My subconscious has a mind of its own. It has better reflexes. Note the pull finger from fire thing. It does most of the driving, but I need to tell "him" where to go. Since most of what we do is habit driven, it is not surprising that what our subconscious wants is what we do. This explains the microsecond actions. We need to override our subconscious if we want to do something different.

If our subconscious has a mind of its own, then we have two free will brains operating. Both working together in partnership, like marriage. Both partners with free will, but working together in a joint free will? "Where do you want to go to dinner?" "I don't know, where do you want to go?" Who decides?

Finally, predestination and free will are both 100% true at the same time. Think about that paradox.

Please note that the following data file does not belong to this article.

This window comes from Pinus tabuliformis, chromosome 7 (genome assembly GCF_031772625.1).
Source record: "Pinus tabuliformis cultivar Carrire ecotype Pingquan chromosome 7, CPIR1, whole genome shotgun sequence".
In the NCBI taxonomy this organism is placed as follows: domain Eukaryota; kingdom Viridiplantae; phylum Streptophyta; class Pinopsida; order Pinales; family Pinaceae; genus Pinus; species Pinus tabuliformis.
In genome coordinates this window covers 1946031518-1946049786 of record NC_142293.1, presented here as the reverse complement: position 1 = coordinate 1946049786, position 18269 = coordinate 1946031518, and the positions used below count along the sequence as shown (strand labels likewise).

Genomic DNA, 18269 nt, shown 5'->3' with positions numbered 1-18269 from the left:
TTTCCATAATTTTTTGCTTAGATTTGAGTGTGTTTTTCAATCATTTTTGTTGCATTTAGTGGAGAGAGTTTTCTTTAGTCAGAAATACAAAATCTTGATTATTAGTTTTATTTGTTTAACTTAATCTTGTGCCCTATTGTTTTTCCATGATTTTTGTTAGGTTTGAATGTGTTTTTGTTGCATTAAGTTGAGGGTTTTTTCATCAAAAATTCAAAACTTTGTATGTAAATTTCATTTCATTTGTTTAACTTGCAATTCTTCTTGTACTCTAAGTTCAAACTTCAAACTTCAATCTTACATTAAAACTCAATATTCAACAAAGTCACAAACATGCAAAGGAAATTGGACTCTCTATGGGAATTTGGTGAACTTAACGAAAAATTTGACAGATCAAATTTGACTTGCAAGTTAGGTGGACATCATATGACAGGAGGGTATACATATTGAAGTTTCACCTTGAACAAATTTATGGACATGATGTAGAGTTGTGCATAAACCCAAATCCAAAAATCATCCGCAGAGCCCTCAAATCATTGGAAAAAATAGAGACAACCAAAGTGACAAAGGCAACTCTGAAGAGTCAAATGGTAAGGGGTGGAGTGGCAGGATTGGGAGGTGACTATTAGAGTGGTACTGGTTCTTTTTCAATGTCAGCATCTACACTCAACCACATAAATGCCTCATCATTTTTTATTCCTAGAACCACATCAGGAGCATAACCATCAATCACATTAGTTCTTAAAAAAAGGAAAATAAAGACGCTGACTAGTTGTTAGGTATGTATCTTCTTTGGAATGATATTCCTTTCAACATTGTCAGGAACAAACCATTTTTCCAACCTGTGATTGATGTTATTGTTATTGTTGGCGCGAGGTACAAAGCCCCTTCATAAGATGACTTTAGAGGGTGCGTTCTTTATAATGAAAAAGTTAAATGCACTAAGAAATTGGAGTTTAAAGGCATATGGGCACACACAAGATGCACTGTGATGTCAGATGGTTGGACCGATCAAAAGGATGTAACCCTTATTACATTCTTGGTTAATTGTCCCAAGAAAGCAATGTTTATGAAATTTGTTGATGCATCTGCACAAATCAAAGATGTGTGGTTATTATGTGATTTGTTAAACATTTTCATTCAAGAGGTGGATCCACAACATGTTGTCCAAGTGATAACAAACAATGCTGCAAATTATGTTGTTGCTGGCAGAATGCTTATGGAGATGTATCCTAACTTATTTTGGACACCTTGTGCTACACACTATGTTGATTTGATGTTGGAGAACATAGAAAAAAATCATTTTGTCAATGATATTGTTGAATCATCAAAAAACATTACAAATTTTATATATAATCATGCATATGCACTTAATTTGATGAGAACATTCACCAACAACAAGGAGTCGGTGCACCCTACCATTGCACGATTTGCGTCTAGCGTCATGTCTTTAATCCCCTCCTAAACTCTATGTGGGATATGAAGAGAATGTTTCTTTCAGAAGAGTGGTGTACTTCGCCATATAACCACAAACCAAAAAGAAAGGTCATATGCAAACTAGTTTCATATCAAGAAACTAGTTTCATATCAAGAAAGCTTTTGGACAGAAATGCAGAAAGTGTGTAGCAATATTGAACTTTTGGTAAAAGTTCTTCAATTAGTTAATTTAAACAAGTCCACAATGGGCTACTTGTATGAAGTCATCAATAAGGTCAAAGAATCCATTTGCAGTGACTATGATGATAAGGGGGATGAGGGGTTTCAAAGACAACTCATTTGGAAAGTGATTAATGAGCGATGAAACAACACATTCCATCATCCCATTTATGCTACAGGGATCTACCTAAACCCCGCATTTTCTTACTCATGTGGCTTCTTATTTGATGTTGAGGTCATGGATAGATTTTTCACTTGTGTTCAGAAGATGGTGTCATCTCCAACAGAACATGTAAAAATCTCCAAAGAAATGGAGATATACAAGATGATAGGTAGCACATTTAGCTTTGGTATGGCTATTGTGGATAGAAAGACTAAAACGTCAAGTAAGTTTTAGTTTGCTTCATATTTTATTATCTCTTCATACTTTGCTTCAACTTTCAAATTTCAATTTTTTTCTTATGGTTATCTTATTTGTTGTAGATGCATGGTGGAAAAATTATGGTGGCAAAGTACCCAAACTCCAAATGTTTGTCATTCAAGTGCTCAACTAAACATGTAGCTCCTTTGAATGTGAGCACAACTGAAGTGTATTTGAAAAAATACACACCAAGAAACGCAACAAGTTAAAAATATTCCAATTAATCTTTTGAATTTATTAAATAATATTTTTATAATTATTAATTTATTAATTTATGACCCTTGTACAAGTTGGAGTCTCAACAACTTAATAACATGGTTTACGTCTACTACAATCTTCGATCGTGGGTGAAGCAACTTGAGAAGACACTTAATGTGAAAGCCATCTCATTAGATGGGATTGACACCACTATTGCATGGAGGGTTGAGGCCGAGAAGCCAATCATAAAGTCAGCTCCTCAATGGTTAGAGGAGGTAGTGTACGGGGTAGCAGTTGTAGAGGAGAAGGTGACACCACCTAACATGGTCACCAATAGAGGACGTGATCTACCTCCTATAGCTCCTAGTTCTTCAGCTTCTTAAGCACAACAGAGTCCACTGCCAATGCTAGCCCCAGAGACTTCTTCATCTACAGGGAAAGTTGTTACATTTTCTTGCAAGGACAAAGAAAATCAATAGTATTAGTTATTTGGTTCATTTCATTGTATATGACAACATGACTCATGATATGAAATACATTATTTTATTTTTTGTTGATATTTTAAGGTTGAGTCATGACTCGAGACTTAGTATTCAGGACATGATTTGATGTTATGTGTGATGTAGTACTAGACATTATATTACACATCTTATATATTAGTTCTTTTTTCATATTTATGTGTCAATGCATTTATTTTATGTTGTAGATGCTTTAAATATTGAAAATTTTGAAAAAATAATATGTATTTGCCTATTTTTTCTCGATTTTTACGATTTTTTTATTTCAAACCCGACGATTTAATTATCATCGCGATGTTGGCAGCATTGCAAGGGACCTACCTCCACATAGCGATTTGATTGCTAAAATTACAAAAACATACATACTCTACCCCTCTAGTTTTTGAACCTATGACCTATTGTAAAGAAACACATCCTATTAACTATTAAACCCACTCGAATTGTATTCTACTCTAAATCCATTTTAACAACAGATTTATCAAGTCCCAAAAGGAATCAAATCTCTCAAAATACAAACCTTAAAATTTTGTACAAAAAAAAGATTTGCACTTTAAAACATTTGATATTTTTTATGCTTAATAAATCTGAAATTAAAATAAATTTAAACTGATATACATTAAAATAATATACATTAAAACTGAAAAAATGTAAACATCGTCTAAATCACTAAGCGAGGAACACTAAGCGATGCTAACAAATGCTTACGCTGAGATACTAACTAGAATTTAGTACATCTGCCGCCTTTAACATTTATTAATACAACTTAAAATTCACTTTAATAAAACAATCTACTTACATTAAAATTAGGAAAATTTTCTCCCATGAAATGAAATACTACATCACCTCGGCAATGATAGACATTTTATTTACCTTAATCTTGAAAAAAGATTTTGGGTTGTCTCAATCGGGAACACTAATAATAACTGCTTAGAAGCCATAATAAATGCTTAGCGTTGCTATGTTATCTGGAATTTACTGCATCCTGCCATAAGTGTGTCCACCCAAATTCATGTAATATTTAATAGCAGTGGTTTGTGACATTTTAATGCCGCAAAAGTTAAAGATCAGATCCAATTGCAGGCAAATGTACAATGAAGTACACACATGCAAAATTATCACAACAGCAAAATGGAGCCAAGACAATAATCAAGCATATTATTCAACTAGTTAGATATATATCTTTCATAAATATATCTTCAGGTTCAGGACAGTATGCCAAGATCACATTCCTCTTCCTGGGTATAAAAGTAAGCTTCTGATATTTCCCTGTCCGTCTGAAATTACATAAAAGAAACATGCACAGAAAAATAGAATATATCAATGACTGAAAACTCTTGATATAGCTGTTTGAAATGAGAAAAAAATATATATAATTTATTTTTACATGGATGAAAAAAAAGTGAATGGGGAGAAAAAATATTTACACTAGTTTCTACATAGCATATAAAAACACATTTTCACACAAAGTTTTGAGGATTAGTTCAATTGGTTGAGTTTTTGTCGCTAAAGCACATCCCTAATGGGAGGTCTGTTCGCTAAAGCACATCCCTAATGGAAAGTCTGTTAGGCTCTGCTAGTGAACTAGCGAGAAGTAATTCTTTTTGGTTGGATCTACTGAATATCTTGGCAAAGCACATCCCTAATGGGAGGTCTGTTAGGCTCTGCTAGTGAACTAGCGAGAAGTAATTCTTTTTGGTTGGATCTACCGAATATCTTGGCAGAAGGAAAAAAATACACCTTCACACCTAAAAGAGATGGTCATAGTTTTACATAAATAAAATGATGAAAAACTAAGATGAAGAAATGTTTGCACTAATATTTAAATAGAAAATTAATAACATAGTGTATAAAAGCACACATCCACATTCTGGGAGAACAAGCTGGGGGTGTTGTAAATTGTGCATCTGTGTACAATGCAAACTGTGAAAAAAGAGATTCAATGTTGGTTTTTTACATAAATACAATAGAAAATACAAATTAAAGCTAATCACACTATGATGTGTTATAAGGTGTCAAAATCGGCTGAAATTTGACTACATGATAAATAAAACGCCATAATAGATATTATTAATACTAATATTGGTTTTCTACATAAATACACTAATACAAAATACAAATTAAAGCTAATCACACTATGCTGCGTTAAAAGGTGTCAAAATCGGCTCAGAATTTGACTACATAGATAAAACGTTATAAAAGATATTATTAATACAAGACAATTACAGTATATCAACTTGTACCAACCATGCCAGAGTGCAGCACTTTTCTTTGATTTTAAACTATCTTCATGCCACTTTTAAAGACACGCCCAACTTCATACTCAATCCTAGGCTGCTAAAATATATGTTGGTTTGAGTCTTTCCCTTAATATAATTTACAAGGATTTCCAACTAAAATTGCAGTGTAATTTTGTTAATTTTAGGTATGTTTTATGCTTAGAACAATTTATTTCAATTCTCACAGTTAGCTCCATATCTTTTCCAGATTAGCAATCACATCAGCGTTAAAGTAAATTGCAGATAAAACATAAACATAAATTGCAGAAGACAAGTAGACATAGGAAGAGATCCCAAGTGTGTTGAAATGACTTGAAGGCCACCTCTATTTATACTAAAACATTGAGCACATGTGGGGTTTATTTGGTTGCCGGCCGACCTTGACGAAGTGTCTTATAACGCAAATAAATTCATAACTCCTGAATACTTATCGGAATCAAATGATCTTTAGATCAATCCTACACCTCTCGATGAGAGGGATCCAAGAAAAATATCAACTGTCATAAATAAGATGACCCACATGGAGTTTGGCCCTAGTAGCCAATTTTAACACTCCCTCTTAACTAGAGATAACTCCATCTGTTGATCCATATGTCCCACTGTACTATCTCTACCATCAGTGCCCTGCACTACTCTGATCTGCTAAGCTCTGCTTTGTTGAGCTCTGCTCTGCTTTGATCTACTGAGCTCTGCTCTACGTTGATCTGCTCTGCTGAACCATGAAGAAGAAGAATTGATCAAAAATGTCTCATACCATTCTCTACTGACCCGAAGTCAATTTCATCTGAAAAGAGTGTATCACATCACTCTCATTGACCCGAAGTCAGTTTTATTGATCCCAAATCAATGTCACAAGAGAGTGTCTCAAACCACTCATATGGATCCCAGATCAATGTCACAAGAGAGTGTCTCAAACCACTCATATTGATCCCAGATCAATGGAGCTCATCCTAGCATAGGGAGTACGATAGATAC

john mosby said...

83 comments and no one’s mentioned Neil Peart!

JSM

Oligonicella said...

Blogger Original Mike

It's slavishly following the math (IMO).

The math really didn't point anywhere as the concept goes back 2000 years. It's been more like they're inventing the math to explain the comic book concept, ala Sheldon.

The Flash #123 (1961) “The Flash of Two Worlds”

It's where Barry (now Flash) meets Jay Garrick (Golden Age of comics Flash) but it's not Earth.

Oligonicella said...

Blogger Tom T. said...

Martin Gardner argued that free will is an illusion. Either the choices you make are determined by the totality of your life experiences up until now, or they're random. There's no third alternative.

One man's pedantic assumption that only bifurcation applies doth not the truth make.

Oligonicella said...

Original Mike said...